29 Ingredient Blending Applications Whole Food Nutrition Center Diet Problems Minimum adult daily requirement: –Protein 3 units. –Riboflavin 2 units. –Phosphorus 1 unit. –Magnesium unit. Select blend of grains to meet USRDA at minimum cost.

30 Ingredient Blending Applications Decision Variables: A = pounds of grain in one 2-ounce cereal serving. B = pounds of grain in one 2-ounce cereal serving. C = pounds of grain in one 2-ounce cereal serving.

31 Ingredient Blending Applications Objective: minimize total cost of mixing 2- ounce serving = $0.33 A + $0.47 B + $0.38 C Subject to (Protein units) (Riboflavin units) (Phosphorous units) (Magnesium units) (Total mix 2 ounces or pound)

32 Multi-period Applications Most challenging application of LP is modeling multi-period scenarios. Situations where decision maker has to determine optimal decisions for several periods (weeks, months, etc.). These problems especially difficult because decision choices in later periods are directly dependent on decisions made in earlier periods.

33 Multi-period Applications Production Scheduling Greenberg Motors, Inc., manufactures two different electrical motors for sale under contract to Drexel Corp. Model GM3A is found in many Drexel food processors, and model GM3B is used in assembly of blenders. Production planning must consider four factors: –Desirability of producing same number of each motor each month. –Necessity to reduce inventory carrying, or holding, costs. –Warehouse limitations cannot be exceeded. –Company’s no-layoff policy.

34 Multi-period Applications: Production Scheduling Greenberg Motors, Inc. Scheduled Orders. Decision Variables. P Ai = number of model GM3A motors produced in month i (i =1,2,3,4 for January–April). P Bi = number of model GM3B motors produced in month i (i=1,2,3,4 for January–April).

35 Multi-period Applications: Production Scheduling Greenberg Motors, Inc. Associated Costs. Production costs now - –GM3A is $10. –GM3B is $6. Prices will increase in March to $11 and $6.60, respectively. Production Cost = $10 P A1 + $10 P A2 + $11 P A3 + $11 P A4 + $6 P B1 + $6 P B2 + $6.60 P B3 + $6.60 P B4

36 Multi-period Applications: Production Scheduling Greenberg Motors, Inc. I Ai = level of on-hand inventory for GM3A at end of month i (i=1,2,3,4 for January–April) P Bi = level of on-hand inventory for GM3B at end of month i (i=1,2,3,4 for January–April) Carrying Cost –GM3A is $0.18 per month. –GM3B is $0.13 per month. Cost of carrying inventory = $0.18 I A1 + $0.18 I A2 + $0.18 I A3 + $0.18 I A4 + $0.13 I B1 + $0.13 I B2 + $0.13 I B3 + $0.13 I B4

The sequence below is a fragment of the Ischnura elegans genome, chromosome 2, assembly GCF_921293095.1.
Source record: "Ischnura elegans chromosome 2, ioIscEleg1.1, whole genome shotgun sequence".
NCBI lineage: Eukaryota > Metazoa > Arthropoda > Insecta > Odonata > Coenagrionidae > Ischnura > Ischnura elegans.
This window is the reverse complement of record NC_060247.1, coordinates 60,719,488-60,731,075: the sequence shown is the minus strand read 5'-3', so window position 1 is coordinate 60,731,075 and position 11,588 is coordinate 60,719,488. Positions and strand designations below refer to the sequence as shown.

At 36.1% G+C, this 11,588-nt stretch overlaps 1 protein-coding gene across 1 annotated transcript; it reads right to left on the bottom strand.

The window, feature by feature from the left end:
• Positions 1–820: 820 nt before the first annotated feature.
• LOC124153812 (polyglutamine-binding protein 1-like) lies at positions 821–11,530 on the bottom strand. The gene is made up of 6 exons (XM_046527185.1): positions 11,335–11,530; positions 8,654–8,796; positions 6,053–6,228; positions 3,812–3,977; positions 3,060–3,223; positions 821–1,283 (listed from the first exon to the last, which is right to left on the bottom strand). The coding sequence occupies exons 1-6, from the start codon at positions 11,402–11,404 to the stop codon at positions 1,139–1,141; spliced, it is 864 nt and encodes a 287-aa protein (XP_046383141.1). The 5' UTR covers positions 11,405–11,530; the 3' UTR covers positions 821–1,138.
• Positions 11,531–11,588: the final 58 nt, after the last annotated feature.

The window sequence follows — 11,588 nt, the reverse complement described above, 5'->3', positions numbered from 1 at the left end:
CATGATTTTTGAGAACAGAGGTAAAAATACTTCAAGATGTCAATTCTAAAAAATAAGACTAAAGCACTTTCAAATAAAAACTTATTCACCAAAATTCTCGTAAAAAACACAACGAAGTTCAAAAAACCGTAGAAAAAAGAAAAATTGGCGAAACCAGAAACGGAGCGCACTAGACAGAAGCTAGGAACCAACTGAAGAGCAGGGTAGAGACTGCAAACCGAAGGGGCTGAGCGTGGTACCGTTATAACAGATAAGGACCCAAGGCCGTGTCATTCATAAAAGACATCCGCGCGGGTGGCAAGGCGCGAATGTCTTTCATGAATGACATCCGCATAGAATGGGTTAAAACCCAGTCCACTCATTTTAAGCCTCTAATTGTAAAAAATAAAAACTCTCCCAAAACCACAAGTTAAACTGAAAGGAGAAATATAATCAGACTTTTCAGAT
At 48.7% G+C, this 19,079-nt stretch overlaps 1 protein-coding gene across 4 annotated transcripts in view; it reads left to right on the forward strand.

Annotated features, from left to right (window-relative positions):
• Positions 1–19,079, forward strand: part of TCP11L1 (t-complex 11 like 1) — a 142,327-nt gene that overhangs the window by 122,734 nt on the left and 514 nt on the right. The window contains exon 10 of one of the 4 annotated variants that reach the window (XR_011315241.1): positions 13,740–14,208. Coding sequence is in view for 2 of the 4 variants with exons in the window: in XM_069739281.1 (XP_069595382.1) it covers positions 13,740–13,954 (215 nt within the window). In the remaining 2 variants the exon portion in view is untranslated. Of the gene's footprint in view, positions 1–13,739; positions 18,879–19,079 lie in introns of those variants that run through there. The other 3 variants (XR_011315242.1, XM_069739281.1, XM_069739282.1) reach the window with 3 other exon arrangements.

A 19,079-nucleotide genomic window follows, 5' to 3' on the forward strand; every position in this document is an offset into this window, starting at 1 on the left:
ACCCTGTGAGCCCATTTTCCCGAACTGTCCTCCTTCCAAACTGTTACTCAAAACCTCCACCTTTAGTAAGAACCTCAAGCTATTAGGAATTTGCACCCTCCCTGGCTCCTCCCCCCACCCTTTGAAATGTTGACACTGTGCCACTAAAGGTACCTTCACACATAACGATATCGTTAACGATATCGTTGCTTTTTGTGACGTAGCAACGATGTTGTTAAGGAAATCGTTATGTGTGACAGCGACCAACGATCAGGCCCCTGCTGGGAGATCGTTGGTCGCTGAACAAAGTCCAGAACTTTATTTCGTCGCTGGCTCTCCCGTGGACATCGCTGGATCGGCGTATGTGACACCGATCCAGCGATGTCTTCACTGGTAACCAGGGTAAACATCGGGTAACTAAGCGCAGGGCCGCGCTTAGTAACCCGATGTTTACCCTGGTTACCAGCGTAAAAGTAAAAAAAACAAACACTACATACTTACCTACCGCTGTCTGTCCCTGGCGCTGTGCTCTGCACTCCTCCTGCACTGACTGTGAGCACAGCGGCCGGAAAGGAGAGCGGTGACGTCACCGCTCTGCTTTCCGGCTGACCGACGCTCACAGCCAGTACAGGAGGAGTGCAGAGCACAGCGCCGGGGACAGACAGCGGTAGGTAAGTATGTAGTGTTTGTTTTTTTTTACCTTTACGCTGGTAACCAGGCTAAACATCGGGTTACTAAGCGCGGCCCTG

37 Multi-period Applications: Production Scheduling Greenberg Motors, Inc. Objective: minimize total costs = period production costs + period inventory costs = $10 P A1 + $10 P A2 + $11 P A3 + $11 P A4 + $6 P B1 + $6 P B2 + $6.60 P B3 + $6.60 P B4 + $0.18 I A1 + $0.18 I A2 + $0.18 I A3 + $0.18 I A4 + $0.13 I B1 + $0.13 I B2 + $0.13 I B3 + $0.13 I B4

38 Multi-period Applications:Production Scheduling Inventory at end of month is: January’s demand for GM3As is 800 and for GM3Bs is 1,000, write relation as: I A1 = 0 + P A I B1 = 0 + P B Rewrite as: P A1 - I A1 = 800 P B1 - I B1 = 1000

39 Multi-period Applications: Production Scheduling Greenberg Motors, Inc. If Greenberg wants additional 450 GM3As and 300 GM3Bs at end of April, add constraints: February GM3A demand February GM3B demand March GM3A demand March GM3B demand April GM3A demand April GM3B demand and

40 Multi-period Applications:Production Scheduling Warehouse space constraints:

41 Multi-period Applications: Production Scheduling Labor Constraints: (January min. hours) (January max. hours) (February min. hours) (February max. hours) (March min. hours) (March max. hours) (April min. hours) (April max. hours)

42 Multi-period Applications:Production Scheduling

43 Summary Continued discussion of LP models. More experience in formulating and solving problems from variety of disciplines and applications: –Marketing, manufacturing, employee scheduling, –Finance, transportation, ingredient blending, and –Multi-period planning. Illustrated setup and solution of models using Excel’s Solver add-in.